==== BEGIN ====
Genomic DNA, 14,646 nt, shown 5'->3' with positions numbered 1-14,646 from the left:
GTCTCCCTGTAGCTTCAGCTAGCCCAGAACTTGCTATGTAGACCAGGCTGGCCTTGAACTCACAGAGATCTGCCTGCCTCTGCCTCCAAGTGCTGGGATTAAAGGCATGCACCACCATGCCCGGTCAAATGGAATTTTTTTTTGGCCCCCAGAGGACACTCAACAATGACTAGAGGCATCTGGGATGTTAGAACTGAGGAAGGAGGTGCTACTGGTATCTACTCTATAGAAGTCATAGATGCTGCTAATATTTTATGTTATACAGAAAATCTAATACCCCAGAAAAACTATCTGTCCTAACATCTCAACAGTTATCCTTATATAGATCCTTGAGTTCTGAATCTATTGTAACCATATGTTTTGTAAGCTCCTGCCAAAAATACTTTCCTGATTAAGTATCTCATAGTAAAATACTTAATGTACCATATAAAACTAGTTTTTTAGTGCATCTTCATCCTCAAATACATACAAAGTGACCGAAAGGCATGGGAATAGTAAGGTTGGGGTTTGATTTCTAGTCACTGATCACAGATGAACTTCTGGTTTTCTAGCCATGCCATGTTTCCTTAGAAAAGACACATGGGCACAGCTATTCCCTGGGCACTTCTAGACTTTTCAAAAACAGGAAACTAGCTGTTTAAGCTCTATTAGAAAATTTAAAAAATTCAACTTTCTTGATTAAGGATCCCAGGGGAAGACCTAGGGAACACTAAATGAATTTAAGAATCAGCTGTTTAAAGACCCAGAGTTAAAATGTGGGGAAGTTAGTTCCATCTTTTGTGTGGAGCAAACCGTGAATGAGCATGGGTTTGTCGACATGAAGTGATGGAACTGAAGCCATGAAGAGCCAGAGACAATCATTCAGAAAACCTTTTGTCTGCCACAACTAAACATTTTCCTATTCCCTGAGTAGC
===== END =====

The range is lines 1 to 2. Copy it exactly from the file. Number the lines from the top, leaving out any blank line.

Genomic DNA, 14,646 nt, shown 5'->3' with positions numbered 1-14,646 from the left:
GTCTCCCTGTAGCTTCAGCTAGCCCAGAACTTGCTATGTAGACCAGGCTGGCCTTGAACTCACAGAGATCTGCCTGCCTCTGCCTCCAAGTGCTGGGATTAAAGGCATGCACCACCATGCCCGGTCAAATGGAATTTTTTTTTGGCCCCCAGAGGACACTCAACAATGACTAGAGGCATCTGGGATGTTAGAACTGAGGAAGGAGGTGCTACTGGTATCTACTCTATAGAAGTCATAGATGCTGCTAATATTTTATGTTATACAGAAAATCTAATACCCCAGAAAAACTATCTGTCCTAACATCTCAACAGTTATCCTTATATAGATCCTTGAGTTCTGAATCTATTGTAACCATATGTTTTGTAAGCTCCTGCCAAAAATACTTTCCTGATTAAGTATCTCATAGTAAAATACTTAATGTACCATATAAAACTAGTTTTTTAGTGCATCTTCATCCTCAAATACATACAAAGTGACCGAAAGGCATGGGAATAGTAAGGTTGGGGTTTGATTTCTAGTCACTGATCACAGATGAACTTCTGGTTTTCTAGCCATGCCATGTTTCCTTAGAAAAGACACATGGGCACAGCTATTCCCTGGGCACTTCTAGACTTTTCAAAAACAGGAAACTAGCTGTTTAAGCTCTATTAGAAAATTTAAAAAATTCAACTTTCTTGATTAAGGATCCCAGGGGAAGACCTAGGGAACACTAAATGAATTTAAGAATCAGCTGTTTAAAGACCCAGAGTTAAAATGTGGGGAAGTTAGTTCCATCTTTTGTGTGGAGCAAACCGTGAATGAGCATGGGTTTGTCGACATGAAGTGATGGAACTGAAGCCATGAAGAGCCAGAGACAATCATTCAGAAAACCTTTTGTCTGCCACAACTAAACATTTTCCTATTCCCTGAGTAGC